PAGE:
I encountered two different books that have made an impression upon me. I say encountered because I haven’t read either of them in their entirety. The first was written by Charles Barkley and Michael Wilbon and is titled Who’s Afraid of a Large Black Man? It is a collection of stories of encounters Barkley had with various personalities regarding racism in America.
The second book is called I Am Jewish and was written by Judea and Ruth Pearl, the parents of Daniel Pearl, the journalist who was murdered by terrorists. This is a collection of short essays Jews have written about what being Jewish means to them.
Both of these books struck a chord with me because they address a common theme about humanity and our inhumanity towards others. By way of introduction I should add a couple of things about each book and why they are important to me.
Daniel Pearl and I went to the same high school. He was a few years older than I so I cannot say that I knew him, but many of my friends older brothers and sisters did or knew of him. We grew up in the same general area, likely did some of the same childhood stuff you do when you grow up.
I have a BA in Journalism and a strong interest in the Middle East but I never did become a practicing journalist. Nonetheless it is easy for me to relate to him because it is clear that we likely had many of the same interests. Interestingly enough Thomas Friedman said something similar, but that is neither here nor there because both Pearl and Friedman took the step into journalism that I never did.
Daniel Pearl sticks with me for another reason. When I heard that they had posted the video of him being murdered online I decided to watch it. In part I chose to do so because there was a piece of me that felt that at the very end someone should have been there to keep him company, to guard his soul as it left his body.
Now I am sure that sounds silly and ridiculous to some people, but it was how I felt. The rules of the blog also dictate that I mention that in addition I had a morbid curiosity to see this even though I felt like it might be a mistake.
It was horrific. I felt sick and revolted. Part of me wondered if I had lost my senses because I had watched a snuff film of someone’s child, someone’s husband, someone’s father. Someone who was loved by many and I watched him die.
And then I felt guilty because it didn’t meet the Hollywood standards I had grown accustomed to. It almost seemed fake or like a movie with horrible special effects. And for thinking that I could not help but feel guilty.
Amidst all of this I was angry. I was angry that one of my guys was slaughtered like an animal. Angry because I felt a connection beyond being Jewish, he was just another guy from the Valley who liked to write and from everything I had read had committed the crime of being in the wrong place at the wrong time with the wrong people.
Until today I hadn’t made any contributions to the foundation his family set up, but sometimes situations present themselves and it just made sense. More on this in a moment.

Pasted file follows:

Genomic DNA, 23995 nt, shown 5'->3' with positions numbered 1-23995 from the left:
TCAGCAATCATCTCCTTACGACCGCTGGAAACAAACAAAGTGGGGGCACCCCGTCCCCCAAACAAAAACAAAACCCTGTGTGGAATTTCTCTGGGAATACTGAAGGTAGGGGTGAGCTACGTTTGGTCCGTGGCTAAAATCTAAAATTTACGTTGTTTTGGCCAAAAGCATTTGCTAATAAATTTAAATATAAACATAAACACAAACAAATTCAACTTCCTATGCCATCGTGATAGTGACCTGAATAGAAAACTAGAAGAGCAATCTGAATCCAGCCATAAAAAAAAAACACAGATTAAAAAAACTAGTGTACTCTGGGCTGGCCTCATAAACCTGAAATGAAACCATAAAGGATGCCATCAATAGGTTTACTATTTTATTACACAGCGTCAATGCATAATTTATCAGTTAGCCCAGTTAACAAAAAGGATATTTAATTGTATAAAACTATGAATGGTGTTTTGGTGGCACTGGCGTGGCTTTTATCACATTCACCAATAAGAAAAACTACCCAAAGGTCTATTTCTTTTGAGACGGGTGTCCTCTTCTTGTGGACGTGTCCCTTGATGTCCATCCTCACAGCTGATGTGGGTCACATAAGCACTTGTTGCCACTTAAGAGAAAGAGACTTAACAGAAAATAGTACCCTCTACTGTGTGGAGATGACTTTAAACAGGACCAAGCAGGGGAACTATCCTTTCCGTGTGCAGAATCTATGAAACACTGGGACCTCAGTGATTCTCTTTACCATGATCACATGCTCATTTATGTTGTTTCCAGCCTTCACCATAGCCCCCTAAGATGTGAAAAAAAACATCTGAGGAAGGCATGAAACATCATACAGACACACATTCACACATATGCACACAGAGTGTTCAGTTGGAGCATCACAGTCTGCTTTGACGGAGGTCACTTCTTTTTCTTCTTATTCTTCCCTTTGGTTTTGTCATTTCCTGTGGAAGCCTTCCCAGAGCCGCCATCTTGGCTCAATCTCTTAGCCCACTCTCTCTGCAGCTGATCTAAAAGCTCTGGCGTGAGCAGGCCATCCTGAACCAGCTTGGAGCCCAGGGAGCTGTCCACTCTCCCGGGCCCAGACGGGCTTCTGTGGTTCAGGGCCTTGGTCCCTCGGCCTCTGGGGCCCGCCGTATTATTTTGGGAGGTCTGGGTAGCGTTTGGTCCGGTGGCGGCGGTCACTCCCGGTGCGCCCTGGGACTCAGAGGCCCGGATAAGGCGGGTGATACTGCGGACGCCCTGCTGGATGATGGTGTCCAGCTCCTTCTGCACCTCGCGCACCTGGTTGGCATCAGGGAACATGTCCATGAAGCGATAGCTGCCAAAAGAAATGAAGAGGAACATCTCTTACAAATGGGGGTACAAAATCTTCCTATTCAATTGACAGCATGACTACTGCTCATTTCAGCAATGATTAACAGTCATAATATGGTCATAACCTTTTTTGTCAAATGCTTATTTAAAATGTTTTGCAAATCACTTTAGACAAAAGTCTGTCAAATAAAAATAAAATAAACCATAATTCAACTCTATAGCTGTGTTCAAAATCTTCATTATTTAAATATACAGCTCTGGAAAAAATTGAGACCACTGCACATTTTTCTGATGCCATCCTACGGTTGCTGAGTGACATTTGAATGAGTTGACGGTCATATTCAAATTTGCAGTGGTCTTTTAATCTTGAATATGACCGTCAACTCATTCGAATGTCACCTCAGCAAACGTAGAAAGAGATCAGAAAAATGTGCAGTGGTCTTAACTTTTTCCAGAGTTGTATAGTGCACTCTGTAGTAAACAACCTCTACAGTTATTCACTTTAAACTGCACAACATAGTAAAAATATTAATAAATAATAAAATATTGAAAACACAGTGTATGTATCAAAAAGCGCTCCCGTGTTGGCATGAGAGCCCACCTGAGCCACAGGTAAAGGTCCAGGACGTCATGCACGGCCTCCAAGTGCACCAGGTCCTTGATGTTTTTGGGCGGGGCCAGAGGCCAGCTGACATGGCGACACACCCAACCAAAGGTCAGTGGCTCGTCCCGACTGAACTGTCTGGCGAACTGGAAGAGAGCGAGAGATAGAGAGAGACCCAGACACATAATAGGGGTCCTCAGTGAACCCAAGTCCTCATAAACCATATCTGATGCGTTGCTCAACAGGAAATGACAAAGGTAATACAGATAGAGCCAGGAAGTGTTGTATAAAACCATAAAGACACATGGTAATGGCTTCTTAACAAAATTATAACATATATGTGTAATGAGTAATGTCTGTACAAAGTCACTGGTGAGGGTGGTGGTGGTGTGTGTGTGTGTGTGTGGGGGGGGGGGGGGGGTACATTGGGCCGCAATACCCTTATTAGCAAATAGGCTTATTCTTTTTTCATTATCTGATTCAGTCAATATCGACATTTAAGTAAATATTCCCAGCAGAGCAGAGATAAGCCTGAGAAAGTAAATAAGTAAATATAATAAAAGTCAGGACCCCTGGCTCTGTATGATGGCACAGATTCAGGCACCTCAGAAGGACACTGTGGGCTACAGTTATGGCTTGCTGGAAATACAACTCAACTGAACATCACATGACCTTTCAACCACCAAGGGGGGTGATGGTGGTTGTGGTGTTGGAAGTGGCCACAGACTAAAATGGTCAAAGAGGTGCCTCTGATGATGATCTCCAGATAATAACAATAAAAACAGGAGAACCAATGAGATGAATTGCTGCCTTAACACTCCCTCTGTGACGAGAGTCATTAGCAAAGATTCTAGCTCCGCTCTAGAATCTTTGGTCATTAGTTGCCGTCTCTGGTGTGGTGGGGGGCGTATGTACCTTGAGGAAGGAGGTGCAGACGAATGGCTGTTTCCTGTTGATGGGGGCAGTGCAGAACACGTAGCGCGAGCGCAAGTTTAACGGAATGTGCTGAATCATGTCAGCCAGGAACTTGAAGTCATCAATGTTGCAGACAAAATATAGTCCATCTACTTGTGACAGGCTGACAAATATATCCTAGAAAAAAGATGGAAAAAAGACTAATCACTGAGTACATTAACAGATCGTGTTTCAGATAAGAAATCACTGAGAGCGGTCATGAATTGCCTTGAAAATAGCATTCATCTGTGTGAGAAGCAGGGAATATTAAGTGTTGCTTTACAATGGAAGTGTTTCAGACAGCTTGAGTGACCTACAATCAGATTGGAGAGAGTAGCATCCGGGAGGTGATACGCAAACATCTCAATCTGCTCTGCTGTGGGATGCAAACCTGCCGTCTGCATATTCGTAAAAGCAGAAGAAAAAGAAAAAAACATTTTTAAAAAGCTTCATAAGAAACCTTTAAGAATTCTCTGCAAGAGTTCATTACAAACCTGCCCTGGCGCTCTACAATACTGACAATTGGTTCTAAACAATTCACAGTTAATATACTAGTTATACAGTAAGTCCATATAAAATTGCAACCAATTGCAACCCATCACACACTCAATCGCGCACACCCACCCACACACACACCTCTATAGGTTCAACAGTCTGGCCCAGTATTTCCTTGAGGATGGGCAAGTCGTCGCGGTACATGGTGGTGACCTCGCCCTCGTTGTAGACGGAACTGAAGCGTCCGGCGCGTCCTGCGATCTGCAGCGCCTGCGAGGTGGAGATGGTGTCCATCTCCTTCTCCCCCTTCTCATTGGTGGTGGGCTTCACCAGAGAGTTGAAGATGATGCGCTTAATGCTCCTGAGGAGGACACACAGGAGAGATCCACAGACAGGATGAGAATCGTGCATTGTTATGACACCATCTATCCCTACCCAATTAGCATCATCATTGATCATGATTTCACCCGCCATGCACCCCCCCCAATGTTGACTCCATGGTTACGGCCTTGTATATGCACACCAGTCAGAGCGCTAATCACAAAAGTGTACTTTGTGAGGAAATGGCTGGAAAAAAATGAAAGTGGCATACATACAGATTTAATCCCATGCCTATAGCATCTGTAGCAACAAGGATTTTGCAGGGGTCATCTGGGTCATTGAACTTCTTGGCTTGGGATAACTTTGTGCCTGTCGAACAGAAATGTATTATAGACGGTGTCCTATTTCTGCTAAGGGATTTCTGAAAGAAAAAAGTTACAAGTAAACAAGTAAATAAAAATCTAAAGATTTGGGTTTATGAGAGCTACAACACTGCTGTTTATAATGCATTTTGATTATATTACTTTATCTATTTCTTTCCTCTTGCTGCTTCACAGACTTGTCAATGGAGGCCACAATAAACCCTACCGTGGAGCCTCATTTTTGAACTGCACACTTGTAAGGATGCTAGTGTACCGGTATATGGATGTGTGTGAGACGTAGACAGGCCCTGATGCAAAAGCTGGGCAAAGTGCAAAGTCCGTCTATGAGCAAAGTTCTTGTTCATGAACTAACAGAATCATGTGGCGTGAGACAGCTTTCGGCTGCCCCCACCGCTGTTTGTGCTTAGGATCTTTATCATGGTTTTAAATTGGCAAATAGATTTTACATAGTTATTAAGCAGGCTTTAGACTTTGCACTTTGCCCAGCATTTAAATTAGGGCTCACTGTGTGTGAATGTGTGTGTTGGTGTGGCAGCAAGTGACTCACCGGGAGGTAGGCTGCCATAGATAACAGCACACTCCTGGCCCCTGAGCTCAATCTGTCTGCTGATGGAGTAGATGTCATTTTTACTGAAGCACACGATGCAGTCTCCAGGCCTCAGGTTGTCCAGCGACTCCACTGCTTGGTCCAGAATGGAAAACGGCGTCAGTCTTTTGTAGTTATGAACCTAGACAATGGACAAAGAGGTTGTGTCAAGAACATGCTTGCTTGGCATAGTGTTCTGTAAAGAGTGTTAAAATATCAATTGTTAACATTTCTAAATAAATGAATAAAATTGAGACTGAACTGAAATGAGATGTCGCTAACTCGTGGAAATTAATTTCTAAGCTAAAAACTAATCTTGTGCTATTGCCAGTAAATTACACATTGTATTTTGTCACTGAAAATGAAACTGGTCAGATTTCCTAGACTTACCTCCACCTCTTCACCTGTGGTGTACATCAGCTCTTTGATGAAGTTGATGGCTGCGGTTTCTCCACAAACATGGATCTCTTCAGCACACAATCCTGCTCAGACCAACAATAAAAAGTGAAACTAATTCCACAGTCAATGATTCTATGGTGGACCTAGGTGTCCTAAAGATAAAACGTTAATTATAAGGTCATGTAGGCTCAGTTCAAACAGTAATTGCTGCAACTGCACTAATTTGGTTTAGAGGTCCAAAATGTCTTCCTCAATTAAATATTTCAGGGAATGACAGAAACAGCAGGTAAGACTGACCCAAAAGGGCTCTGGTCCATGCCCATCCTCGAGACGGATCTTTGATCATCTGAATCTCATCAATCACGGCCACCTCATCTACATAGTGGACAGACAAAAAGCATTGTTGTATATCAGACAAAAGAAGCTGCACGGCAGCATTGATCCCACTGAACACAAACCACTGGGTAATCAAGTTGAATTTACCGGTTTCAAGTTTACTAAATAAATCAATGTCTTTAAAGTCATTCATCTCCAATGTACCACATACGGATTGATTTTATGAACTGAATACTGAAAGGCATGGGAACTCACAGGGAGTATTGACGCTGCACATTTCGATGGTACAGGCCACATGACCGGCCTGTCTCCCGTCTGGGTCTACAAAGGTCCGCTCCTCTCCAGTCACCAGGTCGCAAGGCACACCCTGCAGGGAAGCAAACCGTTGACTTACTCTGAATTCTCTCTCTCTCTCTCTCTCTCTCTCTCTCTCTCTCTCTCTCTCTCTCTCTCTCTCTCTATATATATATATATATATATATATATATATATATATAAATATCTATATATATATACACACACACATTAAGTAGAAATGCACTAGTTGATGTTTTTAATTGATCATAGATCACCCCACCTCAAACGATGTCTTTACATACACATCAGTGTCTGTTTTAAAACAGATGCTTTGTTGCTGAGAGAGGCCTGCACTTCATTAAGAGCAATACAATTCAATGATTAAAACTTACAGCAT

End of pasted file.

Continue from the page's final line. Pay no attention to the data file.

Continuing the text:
This past weekend I was presented with the very fine and exciting opportunity of dropping my car off at the shop for some unexpected repairs. While I was waiting for the car to be fixed I waltzed over to one of my favorite stores, Costco which is a nightmare on weekends, but a necessary evil.
I figured that if nothing else I could kill some time eating a few samples and maybe flip through a book or two which is where I encountered Barkley’s book. I grabbed a copy and made my way over to the furniture where I plopped down and began reading the book.
There were a number of different moments that caught my eye but for the purposes of this post it was the section with Rabbi Steven Leder that caught my eye. To paraphrase his comments he said that it is time that Jews in America stop thinking of ourselves as victims and appreciate that there has been no better time in the history of the country to be Jewish.
Barkley made the same comment about Black people and the conversation went from there. I found the dialogue very engaging and it really kept my attention in large part because this wasn’t a book that said that everything is horrible or that everything is fine.
It really came across as being real and honest and that was refreshing because it fits in with my own point of view. But at the same time it made me a little crazy because of what for lack of a better term I’ll call the contradiction.
In plain English that means that even though I feel comfortable and secure in America I am very aware that there are people who hate me for nothing other than being Jewish. I read reports and news stories of antisemitism around the world and I remember that Daniel Pearl’s last few words were about being Jewish.
The time will come when my children become aware of these feelings. I hope and pray that it is a long time before they realize that people can dislike others because they are different, not because they are bad people. And we are doing our best to raise them to be colorblind and to judge based upon character and nothing else.
But at the same time the reality is that this kind of racism and bigotry is not going to disappear. I believe that we can marginalize and minimalize it, but I don’t think that we can eradicate it.
So I want to raise my children to understand that we are not victims and that even though we may encounter idiocy we do not have to allow ourselves to be defined by it.
One of the things I appreciate about the Pearl book is that it offers the opportunity to meet all different kinds of people and learn what they love about being Jewish which I think has some merit to it.
In any case I think that it bears repeating that one of the most important messages of both of these books is that We are Not Victims. We all have choices in life in how we wish to approach it.